Bookrunning managers on three of the four California negotiated offerings planned between mid-October and December are minority- or woman-owned underwriting firms, assistant state treasurer Hal Geiogue said last week.
Minority-owned E.J. De la Rosa will handle issuance of bonds to fund multiple projects for the University of California; woman-owned Artemis Capital will oversee a bond deal for the California Community Colleges; and minority-owned M.R. Beal & Co. wilI be in charge of a bond sale to fund projects for the California State University, Geiogue said.
The fourth bookrunning manager, Bank of America, was chosen to manage a Public Works Board issuance for Soledad Prison, he said.
"We don't really have a final dollar figure" on the size of the four issuances, Geiogue said. "Because we have to figure out the reserve fund needs, [sizes are] not set in stone yet."
The four firms will be assisted by co-managers, which have not been selected, Geiogue said. "We have the right to assign people right up to the day of the sale," he said.
The firms were selected from an underwriting pool for state negotiated offerings that was formed in January after a competitive selection process. The pool expires in December 1995 unless the new treasurer, who takes office in January, decides to form a new pool.
Treasurer Kathleen Brown, who is campaigning for governor, will be replaced by either Democrat Phil Angelides or Republican Matt Fong.
Geiogue said the placement of three minority- or woman-owned firms in the lead underwriting positions is not unprecedented. "We've had targeted-business enterprises in lead underwriting positions since 1991," he said.
Anaheim bucked a trend in recession-battered California last week by obtaining an upgrade of its general obligation bond rating from Standard & Poor's Corp.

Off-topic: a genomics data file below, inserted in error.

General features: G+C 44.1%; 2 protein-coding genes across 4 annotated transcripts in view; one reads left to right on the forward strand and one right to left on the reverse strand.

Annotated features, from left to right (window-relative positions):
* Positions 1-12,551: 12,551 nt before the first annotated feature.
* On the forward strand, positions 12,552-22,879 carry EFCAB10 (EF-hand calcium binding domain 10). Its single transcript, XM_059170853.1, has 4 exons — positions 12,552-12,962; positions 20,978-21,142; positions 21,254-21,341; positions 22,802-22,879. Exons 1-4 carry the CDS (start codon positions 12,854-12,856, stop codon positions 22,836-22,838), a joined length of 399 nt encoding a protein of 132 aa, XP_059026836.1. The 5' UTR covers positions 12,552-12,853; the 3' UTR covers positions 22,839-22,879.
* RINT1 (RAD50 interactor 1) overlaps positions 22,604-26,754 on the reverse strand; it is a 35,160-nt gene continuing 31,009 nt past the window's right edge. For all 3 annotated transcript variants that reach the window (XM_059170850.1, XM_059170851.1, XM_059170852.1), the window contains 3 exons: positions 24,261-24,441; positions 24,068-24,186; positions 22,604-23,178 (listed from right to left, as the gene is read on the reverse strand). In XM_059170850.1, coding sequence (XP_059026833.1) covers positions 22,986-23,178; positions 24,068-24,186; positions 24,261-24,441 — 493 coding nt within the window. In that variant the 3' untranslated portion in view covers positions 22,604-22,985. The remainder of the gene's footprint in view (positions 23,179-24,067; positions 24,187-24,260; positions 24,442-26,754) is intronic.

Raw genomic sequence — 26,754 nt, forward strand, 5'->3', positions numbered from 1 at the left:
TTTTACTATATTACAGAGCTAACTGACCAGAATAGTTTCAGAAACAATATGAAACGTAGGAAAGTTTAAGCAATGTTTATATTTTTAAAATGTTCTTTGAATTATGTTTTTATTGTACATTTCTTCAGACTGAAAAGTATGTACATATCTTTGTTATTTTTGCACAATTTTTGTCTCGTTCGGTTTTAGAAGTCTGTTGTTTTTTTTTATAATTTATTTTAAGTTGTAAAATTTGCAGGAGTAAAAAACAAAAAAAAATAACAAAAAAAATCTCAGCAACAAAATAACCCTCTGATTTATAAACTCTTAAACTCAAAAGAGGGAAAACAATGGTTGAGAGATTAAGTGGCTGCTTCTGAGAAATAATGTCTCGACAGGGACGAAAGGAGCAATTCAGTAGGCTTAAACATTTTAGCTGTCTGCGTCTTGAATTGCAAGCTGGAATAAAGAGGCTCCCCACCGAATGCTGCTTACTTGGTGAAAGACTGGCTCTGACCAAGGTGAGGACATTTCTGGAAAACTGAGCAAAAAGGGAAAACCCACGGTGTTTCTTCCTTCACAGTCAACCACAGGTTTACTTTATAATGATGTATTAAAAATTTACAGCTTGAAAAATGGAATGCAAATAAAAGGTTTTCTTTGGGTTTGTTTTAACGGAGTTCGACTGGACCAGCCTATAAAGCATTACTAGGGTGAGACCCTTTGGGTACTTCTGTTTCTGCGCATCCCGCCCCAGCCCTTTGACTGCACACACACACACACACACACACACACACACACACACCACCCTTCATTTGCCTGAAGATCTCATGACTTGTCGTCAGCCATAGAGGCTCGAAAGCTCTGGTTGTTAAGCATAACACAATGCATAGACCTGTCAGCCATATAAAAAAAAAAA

The rating action, which booster the bonds to AA from AA-minus, was made in connection with a review of the city's $10 million of GO refunding bonds, Series 1993.
"An upgrade in southern California is a little bit unusual, certainly at this time," said Jeffrey Thiemann, a Standard & Poor's director. But "it is not a trend." A lot of this is attributable to the management factor in Anaheim." The analyst said a "key" to the upgrade is the city's Conservative policy of fully funding accrued liabilities for compensated absences, workers' compensation, and retirees' health benefits,
The city transfers excess general fund moneys to its general benefits and insurance fund, which currently has $63 million in cash, Thiemann said.
"This fund is set aside for future liabilities, [but] it remains unrestricted and provides substantial flexibility and liquidity," a Standard & Poor's press release said.
The release said that Anaheim, which has a population of 291,000, has a diversified economic base. Walt Disney Co., the largest employer, has 11,000 employees at its Disneyland park and hotel, and is also considering a plan to build Westcot Center, a second theme park that could generate as many as 27,000 jobs.
In connection with the Annhelm rating review, Thiermann said that the rating agency upgraded Anaheim Community Center Authority's lease revenue bonds, Series 1965A, to A-plus from A.